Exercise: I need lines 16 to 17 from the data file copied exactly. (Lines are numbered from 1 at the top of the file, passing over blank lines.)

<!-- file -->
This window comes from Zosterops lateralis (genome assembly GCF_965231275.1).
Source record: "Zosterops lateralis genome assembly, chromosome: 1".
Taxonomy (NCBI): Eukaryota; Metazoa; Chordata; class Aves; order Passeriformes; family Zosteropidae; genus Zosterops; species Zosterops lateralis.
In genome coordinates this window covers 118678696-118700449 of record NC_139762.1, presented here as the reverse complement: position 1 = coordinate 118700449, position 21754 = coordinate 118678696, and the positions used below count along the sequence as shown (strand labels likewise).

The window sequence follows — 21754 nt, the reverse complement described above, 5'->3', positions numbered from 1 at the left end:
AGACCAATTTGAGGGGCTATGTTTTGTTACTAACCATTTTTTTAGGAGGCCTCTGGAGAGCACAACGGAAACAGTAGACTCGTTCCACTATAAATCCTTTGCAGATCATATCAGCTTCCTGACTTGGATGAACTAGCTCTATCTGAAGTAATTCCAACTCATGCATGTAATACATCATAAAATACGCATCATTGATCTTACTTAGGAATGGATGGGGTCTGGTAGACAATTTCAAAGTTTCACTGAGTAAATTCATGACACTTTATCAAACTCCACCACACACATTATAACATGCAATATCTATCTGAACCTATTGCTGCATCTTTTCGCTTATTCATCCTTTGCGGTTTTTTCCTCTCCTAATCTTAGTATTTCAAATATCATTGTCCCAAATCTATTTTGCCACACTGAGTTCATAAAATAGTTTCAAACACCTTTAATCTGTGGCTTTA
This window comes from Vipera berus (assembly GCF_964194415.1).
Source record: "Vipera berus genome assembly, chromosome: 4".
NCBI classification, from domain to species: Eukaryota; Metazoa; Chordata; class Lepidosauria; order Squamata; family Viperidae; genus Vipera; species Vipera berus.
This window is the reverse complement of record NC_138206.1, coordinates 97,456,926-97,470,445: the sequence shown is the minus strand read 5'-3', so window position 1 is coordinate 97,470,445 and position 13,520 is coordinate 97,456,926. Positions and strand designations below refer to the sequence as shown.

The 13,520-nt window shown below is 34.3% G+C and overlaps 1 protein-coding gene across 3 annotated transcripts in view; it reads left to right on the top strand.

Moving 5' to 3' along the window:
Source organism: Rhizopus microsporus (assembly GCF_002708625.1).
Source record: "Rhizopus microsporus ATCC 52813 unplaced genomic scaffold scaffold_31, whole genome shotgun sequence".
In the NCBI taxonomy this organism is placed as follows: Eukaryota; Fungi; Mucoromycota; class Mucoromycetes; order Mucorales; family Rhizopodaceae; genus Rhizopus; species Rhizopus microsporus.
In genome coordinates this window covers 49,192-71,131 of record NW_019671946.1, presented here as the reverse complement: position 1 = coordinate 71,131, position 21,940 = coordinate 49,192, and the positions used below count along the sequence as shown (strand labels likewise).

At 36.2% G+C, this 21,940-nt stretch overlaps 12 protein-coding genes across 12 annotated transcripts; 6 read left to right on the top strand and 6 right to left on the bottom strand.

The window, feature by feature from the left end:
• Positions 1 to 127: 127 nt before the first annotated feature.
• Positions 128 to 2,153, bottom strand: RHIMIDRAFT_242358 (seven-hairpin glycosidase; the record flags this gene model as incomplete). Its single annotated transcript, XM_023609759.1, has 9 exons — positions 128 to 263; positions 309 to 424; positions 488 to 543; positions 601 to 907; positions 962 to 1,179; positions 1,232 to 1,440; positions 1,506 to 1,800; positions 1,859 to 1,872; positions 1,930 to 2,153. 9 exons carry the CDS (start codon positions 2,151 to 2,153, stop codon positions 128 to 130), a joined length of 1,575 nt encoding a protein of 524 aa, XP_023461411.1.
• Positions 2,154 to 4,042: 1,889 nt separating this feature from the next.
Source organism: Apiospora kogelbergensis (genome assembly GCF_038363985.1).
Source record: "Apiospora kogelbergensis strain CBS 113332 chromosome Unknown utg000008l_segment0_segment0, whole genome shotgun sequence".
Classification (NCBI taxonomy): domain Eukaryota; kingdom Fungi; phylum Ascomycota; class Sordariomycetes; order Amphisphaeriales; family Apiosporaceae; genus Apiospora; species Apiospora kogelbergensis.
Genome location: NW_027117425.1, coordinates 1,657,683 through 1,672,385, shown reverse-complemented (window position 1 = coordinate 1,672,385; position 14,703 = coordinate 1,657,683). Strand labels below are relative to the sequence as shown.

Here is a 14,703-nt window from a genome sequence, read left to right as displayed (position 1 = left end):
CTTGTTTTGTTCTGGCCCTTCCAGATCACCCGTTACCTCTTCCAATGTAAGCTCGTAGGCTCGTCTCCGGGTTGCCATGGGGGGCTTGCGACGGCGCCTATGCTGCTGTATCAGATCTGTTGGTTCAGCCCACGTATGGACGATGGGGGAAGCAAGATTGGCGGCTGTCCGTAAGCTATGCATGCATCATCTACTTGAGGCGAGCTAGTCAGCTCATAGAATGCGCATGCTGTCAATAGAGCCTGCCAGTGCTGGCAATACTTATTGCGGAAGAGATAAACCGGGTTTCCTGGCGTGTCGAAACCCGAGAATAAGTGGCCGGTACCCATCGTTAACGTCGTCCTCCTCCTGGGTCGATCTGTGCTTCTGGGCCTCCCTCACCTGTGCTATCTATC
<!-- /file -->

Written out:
In genome coordinates this window covers 49,192-71,131 of record NW_019671946.1, presented here as the reverse complement: position 1 = coordinate 71,131, position 21,940 = coordinate 49,192, and the positions used below count along the sequence as shown (strand labels likewise).

At 36.2% G+C, this 21,940-nt stretch overlaps 12 protein-coding genes across 12 annotated transcripts; 6 read left to right on the top strand and 6 right to left on the bottom strand.